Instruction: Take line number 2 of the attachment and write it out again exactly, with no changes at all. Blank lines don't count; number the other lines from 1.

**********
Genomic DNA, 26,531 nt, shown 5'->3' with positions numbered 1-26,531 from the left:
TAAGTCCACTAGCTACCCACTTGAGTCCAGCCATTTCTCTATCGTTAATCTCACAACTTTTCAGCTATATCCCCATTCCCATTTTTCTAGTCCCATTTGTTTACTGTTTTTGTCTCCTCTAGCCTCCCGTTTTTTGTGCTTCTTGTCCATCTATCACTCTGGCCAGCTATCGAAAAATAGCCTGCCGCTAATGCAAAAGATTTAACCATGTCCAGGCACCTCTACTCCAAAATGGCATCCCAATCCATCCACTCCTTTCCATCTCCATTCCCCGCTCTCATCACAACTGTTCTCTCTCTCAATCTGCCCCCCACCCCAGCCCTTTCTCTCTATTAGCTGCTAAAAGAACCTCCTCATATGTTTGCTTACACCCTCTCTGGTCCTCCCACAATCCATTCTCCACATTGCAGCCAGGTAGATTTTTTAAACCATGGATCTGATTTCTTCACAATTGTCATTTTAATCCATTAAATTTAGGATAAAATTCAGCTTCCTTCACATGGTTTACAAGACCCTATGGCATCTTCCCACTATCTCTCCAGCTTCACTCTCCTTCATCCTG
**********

TAAGTCCACTAGCTACCCACTTGAGTCCAGCCATTTCTCTATCGTTAATCTCACAACTTTTCAGCTATATCCCCATTCCCATTTTTCTAGTCCCATTTGTTTACTGTTTTTGTCTCCTCTAGCCTCCCGTTTTTTGTGCTTCTTGTCCATCTATCACTCTGGCCAGCTATCGAAAAATAGCCTGCCGCTAATGCAAAAGATTTAACCATGTCCAGGCACCTCTACTCCAAAATGGCATCCCAATCCATCCACTCCTTTCCATCTCCATTCCCCGCTCTCATCACAACTGTTCTCTCTCTCAATCTGCCCCCCACCCCAGCCCTTTCTCTCTATTAGCTGCTAAAAGAACCTCCTCATATGTTTGCTTACACCCTCTCTGGTCCTCCCACAATCCATTCTCCACATTGCAGCCAGGTAGATTTTTTAAACCATGGATCTGATTTCTTCACAATTGTCATTTTAATCCATTAAATTTAGGATAAAATTCAGCTTCCTTCACATGGTTTACAAGACCCTATGGCATCTTCCCACTATCTCTCCAGCTTCACTCTCCTTCATCCTG